Spurgeon at the Metropolitan Tabernacle: 365 Sermons - Saturday, March 8, 2014
The gladness of the Man of sorrows
‘Thou lovest righteousness, and hatest wickedness: therefore God, thy God, hath anointed thee with the oil of gladness above thy fellows. All thy garments smell of myrrh, and aloes, and cassia, out of the ivory palaces, whereby they have made thee glad.’ Psalm 45:7–8
Suggested Further Reading: Zephaniah 3:11–17
As he sees us day by day more conformed to his image, he rejoices in us. Just as you see the sculptor with his chisel fetching out the statue which lies hidden in the block of marble, taking off a corner here, and a chip there, and a piece here—see how he smiles when he brings out the features of the form divine—so our Saviour, as he proceeds with his graving tool, working through the operation of the Spirit, and making us like unto himself, finds much delight in us. The painter makes rough drafts at first, and lays on the colours roughly; some do not understand what he is doing, and for three or four sittings the portrait is much unlike the man it aims at representing; but the painter can discern the features in the canvas; he sees it looming through that mist and haze of colour; he knows that beauty will yet beam forth from yonder daubs and blotches. So Jesus, though we are yet but mere outlines of his image, can discover his own perfection in us where no eye but his own, as the Mighty Artist, can perceive it. Dear friends, it is for this reason, because we are the work of his hands, that he takes delight in us. We are his brethren—and brothers should delight in brothers. We are his spouse—and where should the husband find his comfort but in his bride? We are his body—shall not the head be content with the members? We are one with him, vitally, personally, everlastingly one; and it is little marvel, therefore, if we have a mutual joy in each other, so that his garments smell of myrrh, aloes, and cassia, out of the ivory palaces of his church, wherein he has been made glad.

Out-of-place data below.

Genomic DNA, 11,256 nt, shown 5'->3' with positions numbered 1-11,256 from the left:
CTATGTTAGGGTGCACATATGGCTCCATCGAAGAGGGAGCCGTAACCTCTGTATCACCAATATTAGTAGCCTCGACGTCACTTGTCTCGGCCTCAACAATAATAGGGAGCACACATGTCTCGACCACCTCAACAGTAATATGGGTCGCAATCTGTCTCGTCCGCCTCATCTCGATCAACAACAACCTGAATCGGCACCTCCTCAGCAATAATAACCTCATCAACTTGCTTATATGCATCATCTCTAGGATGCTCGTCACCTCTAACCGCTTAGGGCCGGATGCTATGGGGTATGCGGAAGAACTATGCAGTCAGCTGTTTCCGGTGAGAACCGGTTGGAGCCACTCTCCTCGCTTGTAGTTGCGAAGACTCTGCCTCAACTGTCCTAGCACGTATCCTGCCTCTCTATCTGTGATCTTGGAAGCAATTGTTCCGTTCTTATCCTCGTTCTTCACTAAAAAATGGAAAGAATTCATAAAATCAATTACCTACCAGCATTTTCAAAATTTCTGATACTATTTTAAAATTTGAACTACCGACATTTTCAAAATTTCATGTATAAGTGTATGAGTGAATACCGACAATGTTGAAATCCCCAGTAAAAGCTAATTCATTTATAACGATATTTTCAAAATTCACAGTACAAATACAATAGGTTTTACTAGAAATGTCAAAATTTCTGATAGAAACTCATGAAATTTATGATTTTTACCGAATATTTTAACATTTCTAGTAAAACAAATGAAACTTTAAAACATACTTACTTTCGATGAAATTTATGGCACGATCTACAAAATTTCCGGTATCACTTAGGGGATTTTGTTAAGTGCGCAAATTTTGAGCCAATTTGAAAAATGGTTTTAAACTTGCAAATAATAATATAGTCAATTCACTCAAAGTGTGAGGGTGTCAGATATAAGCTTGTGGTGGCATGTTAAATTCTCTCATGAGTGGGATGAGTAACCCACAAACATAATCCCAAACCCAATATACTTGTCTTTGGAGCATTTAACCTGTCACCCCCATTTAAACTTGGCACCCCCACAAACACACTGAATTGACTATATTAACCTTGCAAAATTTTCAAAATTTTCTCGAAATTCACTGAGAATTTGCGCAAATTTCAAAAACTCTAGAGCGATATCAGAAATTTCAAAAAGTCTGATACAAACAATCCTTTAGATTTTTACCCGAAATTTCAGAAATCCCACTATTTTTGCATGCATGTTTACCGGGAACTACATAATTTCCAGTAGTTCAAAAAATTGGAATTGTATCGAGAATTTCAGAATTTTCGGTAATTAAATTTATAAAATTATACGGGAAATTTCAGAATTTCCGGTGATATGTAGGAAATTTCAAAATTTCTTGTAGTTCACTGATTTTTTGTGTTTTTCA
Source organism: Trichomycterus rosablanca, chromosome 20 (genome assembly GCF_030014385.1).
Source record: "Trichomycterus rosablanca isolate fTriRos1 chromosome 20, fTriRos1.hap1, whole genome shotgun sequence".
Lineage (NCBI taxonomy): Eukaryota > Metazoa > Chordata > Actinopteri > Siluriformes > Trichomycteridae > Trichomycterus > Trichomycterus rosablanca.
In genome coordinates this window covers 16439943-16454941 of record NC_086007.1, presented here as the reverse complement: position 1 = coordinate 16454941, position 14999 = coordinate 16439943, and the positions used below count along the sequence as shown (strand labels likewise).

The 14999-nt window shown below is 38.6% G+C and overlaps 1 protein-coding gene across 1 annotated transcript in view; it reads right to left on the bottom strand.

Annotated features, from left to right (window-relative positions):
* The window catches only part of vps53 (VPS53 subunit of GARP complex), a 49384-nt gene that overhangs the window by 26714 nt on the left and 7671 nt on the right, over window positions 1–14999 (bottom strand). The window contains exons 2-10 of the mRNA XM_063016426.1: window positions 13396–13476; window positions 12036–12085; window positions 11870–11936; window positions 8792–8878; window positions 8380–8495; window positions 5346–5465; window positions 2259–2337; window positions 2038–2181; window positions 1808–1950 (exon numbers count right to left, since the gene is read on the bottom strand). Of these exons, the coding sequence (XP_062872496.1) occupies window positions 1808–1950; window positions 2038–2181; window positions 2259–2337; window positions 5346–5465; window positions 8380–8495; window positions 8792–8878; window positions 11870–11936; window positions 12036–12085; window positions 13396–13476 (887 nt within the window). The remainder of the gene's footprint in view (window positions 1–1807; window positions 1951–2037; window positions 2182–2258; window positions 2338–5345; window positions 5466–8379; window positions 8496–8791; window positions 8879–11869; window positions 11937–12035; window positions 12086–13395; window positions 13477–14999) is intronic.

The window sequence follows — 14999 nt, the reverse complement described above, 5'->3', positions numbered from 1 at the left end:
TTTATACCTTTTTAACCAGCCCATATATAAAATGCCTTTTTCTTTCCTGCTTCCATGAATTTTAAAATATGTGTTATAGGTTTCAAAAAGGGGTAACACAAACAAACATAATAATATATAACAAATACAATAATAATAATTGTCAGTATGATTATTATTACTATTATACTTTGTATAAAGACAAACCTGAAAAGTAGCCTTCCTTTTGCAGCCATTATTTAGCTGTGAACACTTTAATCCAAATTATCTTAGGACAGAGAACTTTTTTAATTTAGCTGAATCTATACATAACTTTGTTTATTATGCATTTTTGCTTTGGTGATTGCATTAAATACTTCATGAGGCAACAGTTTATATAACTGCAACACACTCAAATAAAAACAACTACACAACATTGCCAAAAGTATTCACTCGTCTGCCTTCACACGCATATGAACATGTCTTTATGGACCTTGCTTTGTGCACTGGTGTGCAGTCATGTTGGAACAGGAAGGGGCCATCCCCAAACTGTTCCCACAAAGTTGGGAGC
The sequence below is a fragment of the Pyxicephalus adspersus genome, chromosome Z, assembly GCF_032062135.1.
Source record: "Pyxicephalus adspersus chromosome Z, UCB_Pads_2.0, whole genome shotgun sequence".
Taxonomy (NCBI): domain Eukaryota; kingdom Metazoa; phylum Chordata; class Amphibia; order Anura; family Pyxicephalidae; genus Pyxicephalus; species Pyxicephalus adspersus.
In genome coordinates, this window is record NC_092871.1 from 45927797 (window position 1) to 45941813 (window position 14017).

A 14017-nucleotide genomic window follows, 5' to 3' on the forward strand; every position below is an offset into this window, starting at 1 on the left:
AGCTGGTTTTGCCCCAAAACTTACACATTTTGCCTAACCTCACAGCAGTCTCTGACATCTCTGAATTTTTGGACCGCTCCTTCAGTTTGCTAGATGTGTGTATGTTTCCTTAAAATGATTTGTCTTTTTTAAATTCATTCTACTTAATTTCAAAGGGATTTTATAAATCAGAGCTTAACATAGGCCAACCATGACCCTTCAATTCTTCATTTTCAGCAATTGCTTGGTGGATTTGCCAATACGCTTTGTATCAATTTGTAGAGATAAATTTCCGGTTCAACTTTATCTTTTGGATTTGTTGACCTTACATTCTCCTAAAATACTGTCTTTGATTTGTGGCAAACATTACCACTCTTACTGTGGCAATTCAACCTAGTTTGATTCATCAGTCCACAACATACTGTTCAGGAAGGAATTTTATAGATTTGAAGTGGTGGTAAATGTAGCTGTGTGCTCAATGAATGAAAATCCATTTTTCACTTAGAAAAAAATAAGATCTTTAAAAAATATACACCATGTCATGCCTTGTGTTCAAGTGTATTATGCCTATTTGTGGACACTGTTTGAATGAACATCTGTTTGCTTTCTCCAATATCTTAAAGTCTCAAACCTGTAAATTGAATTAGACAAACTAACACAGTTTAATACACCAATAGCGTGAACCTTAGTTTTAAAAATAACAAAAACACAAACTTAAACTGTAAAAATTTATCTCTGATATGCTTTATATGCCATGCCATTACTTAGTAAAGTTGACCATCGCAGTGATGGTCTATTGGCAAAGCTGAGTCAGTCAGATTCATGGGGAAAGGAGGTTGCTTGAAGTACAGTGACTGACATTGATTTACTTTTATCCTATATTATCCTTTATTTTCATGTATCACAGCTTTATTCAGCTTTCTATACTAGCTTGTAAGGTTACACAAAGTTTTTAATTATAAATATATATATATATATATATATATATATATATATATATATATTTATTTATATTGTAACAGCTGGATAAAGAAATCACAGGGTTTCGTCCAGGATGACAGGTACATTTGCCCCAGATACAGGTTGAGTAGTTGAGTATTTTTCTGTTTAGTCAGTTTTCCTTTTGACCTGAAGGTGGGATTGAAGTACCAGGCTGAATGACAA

For meditation: As yet we do not see The Lord Jesus Christ or what we will be as the finished product of his work for us and in us (1 John 3:2), but that fact should not lessen our joy (1 Peter 1:8). Our Saviour is totally satisfied with the fruit of his work for sinners (Isaiah 53:11).
Sermon no. 498
8 March (1863)
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